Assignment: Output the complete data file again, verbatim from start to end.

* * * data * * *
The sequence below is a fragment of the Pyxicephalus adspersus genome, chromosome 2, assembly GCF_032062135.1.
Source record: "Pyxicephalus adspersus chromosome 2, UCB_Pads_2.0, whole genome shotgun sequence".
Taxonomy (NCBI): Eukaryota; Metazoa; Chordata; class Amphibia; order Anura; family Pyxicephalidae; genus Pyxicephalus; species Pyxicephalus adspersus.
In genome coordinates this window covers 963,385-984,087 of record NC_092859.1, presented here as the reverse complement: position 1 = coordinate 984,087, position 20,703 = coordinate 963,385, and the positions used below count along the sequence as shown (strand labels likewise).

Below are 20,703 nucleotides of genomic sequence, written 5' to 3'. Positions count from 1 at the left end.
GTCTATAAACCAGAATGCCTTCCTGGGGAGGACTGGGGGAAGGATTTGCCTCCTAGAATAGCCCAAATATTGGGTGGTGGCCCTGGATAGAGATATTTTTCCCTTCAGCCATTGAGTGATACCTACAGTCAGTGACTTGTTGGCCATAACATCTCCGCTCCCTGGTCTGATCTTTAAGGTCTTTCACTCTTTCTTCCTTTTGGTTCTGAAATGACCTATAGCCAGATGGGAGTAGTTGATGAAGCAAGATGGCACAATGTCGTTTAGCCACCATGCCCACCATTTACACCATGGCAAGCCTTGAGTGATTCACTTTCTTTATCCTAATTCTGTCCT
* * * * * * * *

The sequence below is a fragment of the Pyxicephalus adspersus genome, chromosome 2, assembly GCF_032062135.1.
Source record: "Pyxicephalus adspersus chromosome 2, UCB_Pads_2.0, whole genome shotgun sequence".
Taxonomy (NCBI): Eukaryota; Metazoa; Chordata; class Amphibia; order Anura; family Pyxicephalidae; genus Pyxicephalus; species Pyxicephalus adspersus.
In genome coordinates this window covers 963,385-984,087 of record NC_092859.1, presented here as the reverse complement: position 1 = coordinate 984,087, position 20,703 = coordinate 963,385, and the positions used below count along the sequence as shown (strand labels likewise).

Below are 20,703 nucleotides of genomic sequence, written 5' to 3'. Positions count from 1 at the left end.
GTCTATAAACCAGAATGCCTTCCTGGGGAGGACTGGGGGAAGGATTTGCCTCCTAGAATAGCCCAAATATTGGGTGGTGGCCCTGGATAGAGATATTTTTCCCTTCAGCCATTGAGTGATACCTACAGTCAGTGACTTGTTGGCCATAACATCTCCGCTCCCTGGTCTGATCTTTAAGGTCTTTCACTCTTTCTTCCTTTTGGTTCTGAAATGACCTATAGCCAGATGGGAGTAGTTGATGAAGCAAGATGGCACAATGTCGTTTAGCCACCATGCCCACCATTTACACCATGGCAAGCCTTGAGTGATTCACTTTCTTTATCCTAATTCTGTCCT